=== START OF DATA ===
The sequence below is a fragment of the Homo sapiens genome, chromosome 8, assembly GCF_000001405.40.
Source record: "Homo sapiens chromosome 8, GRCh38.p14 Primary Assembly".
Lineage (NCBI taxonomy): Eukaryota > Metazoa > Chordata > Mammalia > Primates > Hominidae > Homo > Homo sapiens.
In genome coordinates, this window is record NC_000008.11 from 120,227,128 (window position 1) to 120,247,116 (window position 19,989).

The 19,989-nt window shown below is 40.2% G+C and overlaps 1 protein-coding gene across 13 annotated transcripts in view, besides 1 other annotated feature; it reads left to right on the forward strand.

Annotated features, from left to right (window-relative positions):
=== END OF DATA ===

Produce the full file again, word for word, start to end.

The sequence below is a fragment of the Homo sapiens genome, chromosome 8, assembly GCF_000001405.40.
Source record: "Homo sapiens chromosome 8, GRCh38.p14 Primary Assembly".
Lineage (NCBI taxonomy): Eukaryota > Metazoa > Chordata > Mammalia > Primates > Hominidae > Homo > Homo sapiens.
In genome coordinates, this window is record NC_000008.11 from 120,227,128 (window position 1) to 120,247,116 (window position 19,989).

The 19,989-nt window shown below is 40.2% G+C and overlaps 1 protein-coding gene across 13 annotated transcripts in view, besides 1 other annotated feature; it reads left to right on the forward strand.

Annotated features, from left to right (window-relative positions):